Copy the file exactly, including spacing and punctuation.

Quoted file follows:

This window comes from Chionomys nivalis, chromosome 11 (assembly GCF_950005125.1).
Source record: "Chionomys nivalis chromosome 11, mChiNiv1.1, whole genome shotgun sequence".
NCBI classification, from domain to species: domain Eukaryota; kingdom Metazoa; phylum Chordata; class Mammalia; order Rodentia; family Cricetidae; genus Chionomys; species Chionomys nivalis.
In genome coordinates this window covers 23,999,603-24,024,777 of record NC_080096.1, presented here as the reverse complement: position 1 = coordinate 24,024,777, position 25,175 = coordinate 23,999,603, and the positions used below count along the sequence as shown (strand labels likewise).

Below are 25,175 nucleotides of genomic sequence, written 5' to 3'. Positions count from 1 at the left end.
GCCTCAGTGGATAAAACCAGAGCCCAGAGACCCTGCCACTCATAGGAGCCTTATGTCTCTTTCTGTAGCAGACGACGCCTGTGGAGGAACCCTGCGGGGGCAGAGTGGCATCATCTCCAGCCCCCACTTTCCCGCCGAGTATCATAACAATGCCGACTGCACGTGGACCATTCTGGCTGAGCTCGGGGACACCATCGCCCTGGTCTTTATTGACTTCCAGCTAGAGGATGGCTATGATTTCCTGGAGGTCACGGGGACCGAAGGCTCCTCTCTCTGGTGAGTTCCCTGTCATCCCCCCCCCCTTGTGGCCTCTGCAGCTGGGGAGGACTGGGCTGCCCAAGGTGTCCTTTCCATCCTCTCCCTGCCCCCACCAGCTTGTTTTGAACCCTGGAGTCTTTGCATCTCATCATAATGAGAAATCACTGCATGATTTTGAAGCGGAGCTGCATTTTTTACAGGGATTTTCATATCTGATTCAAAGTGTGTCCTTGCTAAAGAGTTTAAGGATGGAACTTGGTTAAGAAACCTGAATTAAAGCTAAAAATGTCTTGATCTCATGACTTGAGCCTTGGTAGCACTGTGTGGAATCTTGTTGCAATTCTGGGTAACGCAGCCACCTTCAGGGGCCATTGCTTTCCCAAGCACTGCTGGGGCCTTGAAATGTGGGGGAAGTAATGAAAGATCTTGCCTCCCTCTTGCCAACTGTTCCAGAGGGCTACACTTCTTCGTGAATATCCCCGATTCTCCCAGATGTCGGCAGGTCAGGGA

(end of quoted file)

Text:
This window comes from Chionomys nivalis, chromosome 11 (assembly GCF_950005125.1).
Source record: "Chionomys nivalis chromosome 11, mChiNiv1.1, whole genome shotgun sequence".
NCBI classification, from domain to species: domain Eukaryota; kingdom Metazoa; phylum Chordata; class Mammalia; order Rodentia; family Cricetidae; genus Chionomys; species Chionomys nivalis.
In genome coordinates this window covers 23,999,603-24,024,777 of record NC_080096.1, presented here as the reverse complement: position 1 = coordinate 24,024,777, position 25,175 = coordinate 23,999,603, and the positions used below count along the sequence as shown (strand labels likewise).

Below are 25,175 nucleotides of genomic sequence, written 5' to 3'. Positions count from 1 at the left end.
GCCTCAGTGGATAAAACCAGAGCCCAGAGACCCTGCCACTCATAGGAGCCTTATGTCTCTTTCTGTAGCAGACGACGCCTGTGGAGGAACCCTGCGGGGGCAGAGTGGCATCATCTCCAGCCCCCACTTTCCCGCCGAGTATCATAACAATGCCGACTGCACGTGGACCATTCTGGCTGAGCTCGGGGACACCATCGCCCTGGTCTTTATTGACTTCCAGCTAGAGGATGGCTATGATTTCCTGGAGGTCACGGGGACCGAAGGCTCCTCTCTCTGGTGAGTTCCCTGTCATCCCCCCCCCCTTGTGGCCTCTGCAGCTGGGGAGGACTGGGCTGCCCAAGGTGTCCTTTCCATCCTCTCCCTGCCCCCACCAGCTTGTTTTGAACCCTGGAGTCTTTGCATCTCATCATAATGAGAAATCACTGCATGATTTTGAAGCGGAGCTGCATTTTTTACAGGGATTTTCATATCTGATTCAAAGTGTGTCCTTGCTAAAGAGTTTAAGGATGGAACTTGGTTAAGAAACCTGAATTAAAGCTAAAAATGTCTTGATCTCATGACTTGAGCCTTGGTAGCACTGTGTGGAATCTTGTTGCAATTCTGGGTAACGCAGCCACCTTCAGGGGCCATTGCTTTCCCAAGCACTGCTGGGGCCTTGAAATGTGGGGGAAGTAATGAAAGATCTTGCCTCCCTCTTGCCAACTGTTCCAGAGGGCTACACTTCTTCGTGAATATCCCCGATTCTCCCAGATGTCGGCAGGTCAGGGA